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THE OTHER PUJA

They were marked absent at the para puja. They did not add to the pandemonium at the pandals. They had no-pandal-hopping-please written all over their faces. While the rest of the city went ga-ga over the Goddess, they did their own thing.

Metro on Sunday takes a look at five things they have been doing this festive week'

DISCO DANDIYA

Swabhumi: 5,500 per night. RCGC: 1,400 per night. Ice Skating Rink: 1,000 per night. Despite drop-outs (chief among them being festive favourite Payel), the footfalls at the three major dandiya destinations highlighted the popularity of this stick-and-twirl gala.

Some came to escape the pandal rush, others to have fun in a more controlled-crowd zone with multiple entertainment options, as tradition married techno. 'There were numerous people who spent hours playing dandiya or just chilling out on the fringes,' says Avinash Singhania of Encore Events, at RCGC.

The crowds swelled when there was a star to gaze ' or grab ' at. If Katrina Kaif (picture left top) caused a mini-stampede at Salt Lake stadium, Chocolate girl Tanushree Dutta (picture left below) played temptress at Swabhumi. If Abhijeet Sawant was the flavour at RCGC, Channel V band Asma rocked Swabhumi'

GO CLUBBING

Many skipped the dhaks for the dance floor and pandals for pure adrenaline. The hippest escape from the crowd crush at pandals was to get lost in the crowd crush in a night club. Some hit the B.E.D., others turned to Tantra, many dived Underground'

'There was a mad rush at Underground (which opened on Chaturthi night), with more than 500 people trooping in every day,' says HHI managing director D.K Jaiswal.

At Tantra, groups of 30 to 40 would park themselves inside from 6 pm. 'The total footfalls during the four festive days exceeded 3,500,' says manager Aarti Rao.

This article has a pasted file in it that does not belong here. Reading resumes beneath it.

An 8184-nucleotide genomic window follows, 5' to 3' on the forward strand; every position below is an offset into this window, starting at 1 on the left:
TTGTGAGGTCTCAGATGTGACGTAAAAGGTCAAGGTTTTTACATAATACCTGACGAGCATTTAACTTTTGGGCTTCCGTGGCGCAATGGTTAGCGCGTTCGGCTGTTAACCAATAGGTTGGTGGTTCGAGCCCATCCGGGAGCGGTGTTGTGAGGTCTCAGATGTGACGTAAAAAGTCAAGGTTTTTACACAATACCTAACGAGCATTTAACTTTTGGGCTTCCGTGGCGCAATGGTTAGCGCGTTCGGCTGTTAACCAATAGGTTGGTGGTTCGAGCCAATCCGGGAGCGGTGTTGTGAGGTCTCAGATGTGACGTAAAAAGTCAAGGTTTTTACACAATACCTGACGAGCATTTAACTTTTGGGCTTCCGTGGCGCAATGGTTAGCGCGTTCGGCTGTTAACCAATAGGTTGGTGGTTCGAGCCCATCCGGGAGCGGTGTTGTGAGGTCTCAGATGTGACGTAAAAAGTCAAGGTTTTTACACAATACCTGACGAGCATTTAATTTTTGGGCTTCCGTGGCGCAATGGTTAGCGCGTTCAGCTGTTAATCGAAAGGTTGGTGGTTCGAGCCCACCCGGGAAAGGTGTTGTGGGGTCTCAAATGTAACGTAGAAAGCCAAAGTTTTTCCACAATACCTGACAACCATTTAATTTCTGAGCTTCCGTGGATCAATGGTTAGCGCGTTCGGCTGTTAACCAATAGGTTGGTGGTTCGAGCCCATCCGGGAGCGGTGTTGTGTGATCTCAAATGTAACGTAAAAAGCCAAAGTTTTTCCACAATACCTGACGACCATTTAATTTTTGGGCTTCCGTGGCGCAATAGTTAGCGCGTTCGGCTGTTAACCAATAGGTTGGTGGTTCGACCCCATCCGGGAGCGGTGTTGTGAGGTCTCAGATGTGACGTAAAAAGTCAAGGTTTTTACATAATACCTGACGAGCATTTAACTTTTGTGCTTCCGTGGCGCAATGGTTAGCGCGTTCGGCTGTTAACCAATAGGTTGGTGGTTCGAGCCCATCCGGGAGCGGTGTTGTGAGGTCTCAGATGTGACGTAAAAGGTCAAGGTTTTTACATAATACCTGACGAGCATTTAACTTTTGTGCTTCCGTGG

First-timers and youngsters dominated the evenings, the party people ruled the nights.

TRAVELLING RIGHT

The autumn exodus from city continued, with Calcuttans booking their berths and packing their bags well in time for the Puja hoildays.

Beyond borders, Singapore, Malaysia and Thailand topped travel plans this year thanks to low fares, more flights and clear skies'

'This is one time of the year when both parents and kids get holidays together. Countries like Singapore, Malaysia and Thailand drew maximum tourists for a combination of factors,' says Anil Punjabi, chairman, eastern regions, Travel Agents Federation of India.

Closer home, the hills of Sikkim (home to Bhaichung Bhutia, picture above) and the forests of north Bengal were main draws. 'North Bengal and Sikkim are cost-effective, time-saving and the best places in terms of climate and congestion at this time of the year,' says Dipayan Gupta, leisure officer, Globe Forex and Travels.

LET'S CHAT

For the stay-at-home type ' it didn't matter whose home! ' Puja 2005 was just one never-ending adda. Accompanied by a steady stream of munchies, laze and lounge, gaze and gossip was the order of the festive day.

'If you are not a typical pandal-hopper, staying indoors and rustling up your own party is the best way to enjoy the holidays,' says young entrepreneur Ranadhir Ghosh. 'The recipe for such indoor Puja parties: like-minded people, the right milieu, some prized DVDs, unlimited bottles of you-choose-what'

With the Pujas down to three days (plus a Sunday, of course), ganging up with friends and catching up on things old and new became almost a norm.

 

FILM FESTIVAL

For many, it was Puja at the plexes. Sorry' Eggjactly! Salaam Namaste (picture left) and No Entry were the pick of the lot on the festive days as the city multiplexes registered record footfalls, from morning show to night.

'The Puja week has fetched the highest revenue for us since inception,' says INOX (City Centre) general manager Subhashish Ganguly. 'There was a 35 per cent increase from the Puja occupancy last year.'

89 Cinemas (Swabhumi) general manager Prashant Srivastava adds: 'Not just non-Bengalis, but nuclear Bengali families filled up our screens resulting in the record footfalls. It's like breaking away from traditions and doing your own thing.'

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